Why we should stop worrying about the “fake news” that’s coming from Russia
Washington — There is no doubt that a number of news outlets have been mischaracterizing the news from Russia.
But as the world moves toward a Trump era, the truth about Russia’s influence operations in the United States and around the world is becoming more and more difficult to ignore.
While President Donald Trump has made clear he has no desire to return to a world ruled by “fake media,” the White House has been clear that he is prepared to continue to work with Russian President Vladimir Putin on an array of issues, including countering cyberthreats.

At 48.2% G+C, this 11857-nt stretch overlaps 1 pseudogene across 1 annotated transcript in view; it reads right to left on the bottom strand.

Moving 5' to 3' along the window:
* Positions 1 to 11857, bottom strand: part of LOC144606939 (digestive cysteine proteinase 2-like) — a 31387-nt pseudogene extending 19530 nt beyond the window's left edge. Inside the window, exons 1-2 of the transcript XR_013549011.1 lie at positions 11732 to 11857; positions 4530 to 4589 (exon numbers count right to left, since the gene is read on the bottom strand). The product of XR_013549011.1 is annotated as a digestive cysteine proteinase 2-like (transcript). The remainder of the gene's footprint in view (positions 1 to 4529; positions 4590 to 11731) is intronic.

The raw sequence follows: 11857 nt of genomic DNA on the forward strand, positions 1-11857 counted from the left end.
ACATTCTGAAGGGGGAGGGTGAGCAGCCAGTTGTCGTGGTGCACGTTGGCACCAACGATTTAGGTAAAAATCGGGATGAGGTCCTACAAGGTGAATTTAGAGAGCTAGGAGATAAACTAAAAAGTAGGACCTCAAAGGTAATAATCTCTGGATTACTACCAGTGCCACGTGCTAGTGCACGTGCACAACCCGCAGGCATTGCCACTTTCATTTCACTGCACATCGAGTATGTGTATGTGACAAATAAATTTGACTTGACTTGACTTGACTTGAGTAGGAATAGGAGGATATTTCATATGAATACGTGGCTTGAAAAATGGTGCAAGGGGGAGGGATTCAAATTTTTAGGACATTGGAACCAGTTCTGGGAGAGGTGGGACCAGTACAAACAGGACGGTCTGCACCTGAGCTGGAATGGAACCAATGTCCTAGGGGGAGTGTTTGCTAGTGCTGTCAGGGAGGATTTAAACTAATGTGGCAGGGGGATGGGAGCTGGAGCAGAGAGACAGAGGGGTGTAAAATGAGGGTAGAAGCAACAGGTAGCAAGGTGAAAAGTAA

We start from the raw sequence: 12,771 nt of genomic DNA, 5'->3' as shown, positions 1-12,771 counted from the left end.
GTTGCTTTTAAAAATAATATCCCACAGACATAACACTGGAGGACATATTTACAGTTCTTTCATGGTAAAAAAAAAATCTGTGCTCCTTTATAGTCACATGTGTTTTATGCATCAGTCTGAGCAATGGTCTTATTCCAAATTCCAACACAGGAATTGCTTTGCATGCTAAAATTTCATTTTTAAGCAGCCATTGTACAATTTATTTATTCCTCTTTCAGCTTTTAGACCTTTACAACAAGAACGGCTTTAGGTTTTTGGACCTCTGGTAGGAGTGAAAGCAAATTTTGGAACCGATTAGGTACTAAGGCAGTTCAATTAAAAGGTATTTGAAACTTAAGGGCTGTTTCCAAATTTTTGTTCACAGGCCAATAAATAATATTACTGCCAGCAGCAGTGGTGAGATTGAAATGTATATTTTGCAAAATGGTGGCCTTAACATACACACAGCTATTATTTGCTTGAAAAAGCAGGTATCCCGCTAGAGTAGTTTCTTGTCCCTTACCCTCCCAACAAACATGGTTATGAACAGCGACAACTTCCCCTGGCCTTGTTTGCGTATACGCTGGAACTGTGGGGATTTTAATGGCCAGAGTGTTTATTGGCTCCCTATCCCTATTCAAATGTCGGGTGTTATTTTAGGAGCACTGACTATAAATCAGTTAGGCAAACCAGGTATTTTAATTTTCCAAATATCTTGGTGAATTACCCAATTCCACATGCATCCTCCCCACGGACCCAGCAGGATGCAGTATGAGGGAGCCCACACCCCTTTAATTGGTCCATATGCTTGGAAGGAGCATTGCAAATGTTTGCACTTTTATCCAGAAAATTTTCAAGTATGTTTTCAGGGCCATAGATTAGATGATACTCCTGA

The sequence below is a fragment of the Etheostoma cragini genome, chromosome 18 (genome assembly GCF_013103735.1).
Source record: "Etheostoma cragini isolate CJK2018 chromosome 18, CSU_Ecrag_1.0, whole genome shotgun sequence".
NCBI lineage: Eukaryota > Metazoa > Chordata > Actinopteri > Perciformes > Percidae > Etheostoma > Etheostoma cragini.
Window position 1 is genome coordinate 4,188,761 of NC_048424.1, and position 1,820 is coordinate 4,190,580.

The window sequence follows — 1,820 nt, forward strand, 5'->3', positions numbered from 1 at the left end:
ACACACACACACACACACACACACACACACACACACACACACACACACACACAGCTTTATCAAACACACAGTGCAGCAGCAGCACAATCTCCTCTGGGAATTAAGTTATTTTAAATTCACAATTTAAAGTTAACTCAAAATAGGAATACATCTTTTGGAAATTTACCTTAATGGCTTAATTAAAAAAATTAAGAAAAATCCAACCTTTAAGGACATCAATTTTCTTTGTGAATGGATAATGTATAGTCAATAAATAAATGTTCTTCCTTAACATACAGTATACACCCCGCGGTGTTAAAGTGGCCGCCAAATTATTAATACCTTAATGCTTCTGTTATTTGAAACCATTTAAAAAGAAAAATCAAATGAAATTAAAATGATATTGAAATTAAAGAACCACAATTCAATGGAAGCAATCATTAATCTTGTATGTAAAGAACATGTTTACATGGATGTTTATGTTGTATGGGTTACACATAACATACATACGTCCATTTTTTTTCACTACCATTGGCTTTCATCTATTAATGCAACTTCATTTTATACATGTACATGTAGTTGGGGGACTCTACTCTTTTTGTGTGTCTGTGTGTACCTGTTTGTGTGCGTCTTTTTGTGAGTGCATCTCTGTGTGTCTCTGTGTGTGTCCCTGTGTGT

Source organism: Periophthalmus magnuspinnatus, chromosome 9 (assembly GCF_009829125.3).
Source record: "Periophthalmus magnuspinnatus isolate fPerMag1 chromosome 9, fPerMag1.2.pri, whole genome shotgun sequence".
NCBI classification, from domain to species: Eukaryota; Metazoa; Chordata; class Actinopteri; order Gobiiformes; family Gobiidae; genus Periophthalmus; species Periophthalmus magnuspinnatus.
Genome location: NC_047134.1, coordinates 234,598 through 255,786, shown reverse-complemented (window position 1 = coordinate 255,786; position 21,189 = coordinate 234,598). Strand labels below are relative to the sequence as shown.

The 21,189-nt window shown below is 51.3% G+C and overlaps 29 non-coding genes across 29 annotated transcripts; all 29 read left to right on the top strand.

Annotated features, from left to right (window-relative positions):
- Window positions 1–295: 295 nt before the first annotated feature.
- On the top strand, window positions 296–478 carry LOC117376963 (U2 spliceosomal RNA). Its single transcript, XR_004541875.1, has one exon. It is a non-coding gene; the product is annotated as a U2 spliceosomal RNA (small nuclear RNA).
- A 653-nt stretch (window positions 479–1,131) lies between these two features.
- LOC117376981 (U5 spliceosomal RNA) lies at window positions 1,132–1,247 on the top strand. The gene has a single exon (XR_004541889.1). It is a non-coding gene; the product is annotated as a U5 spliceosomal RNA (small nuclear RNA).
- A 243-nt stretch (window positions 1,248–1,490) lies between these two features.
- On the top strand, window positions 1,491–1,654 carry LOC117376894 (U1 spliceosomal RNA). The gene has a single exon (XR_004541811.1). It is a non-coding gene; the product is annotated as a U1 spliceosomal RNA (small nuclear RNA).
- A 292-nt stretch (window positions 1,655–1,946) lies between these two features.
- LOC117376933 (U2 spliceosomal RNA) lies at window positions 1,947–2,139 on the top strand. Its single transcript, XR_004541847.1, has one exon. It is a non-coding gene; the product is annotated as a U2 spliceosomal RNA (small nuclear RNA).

This month, for example, Trump and Putin announced a joint “cybersecurity summit” at the White Trump International Hotel in Washington.
But the reality is that the summit was just a prelude to an array the two leaders will be meeting on Nov. 18 to discuss their plans for the future of cyberspace, including efforts to build a robust and interoperable cyber defense system.
The White House press secretary, Josh Earnest, told reporters during a briefing on Oct. 6 that the U.S. was “not going to be cowed by Russia and we will continue to pursue those discussions.”
He also emphasized that Trump’s goal was not to dismantle the U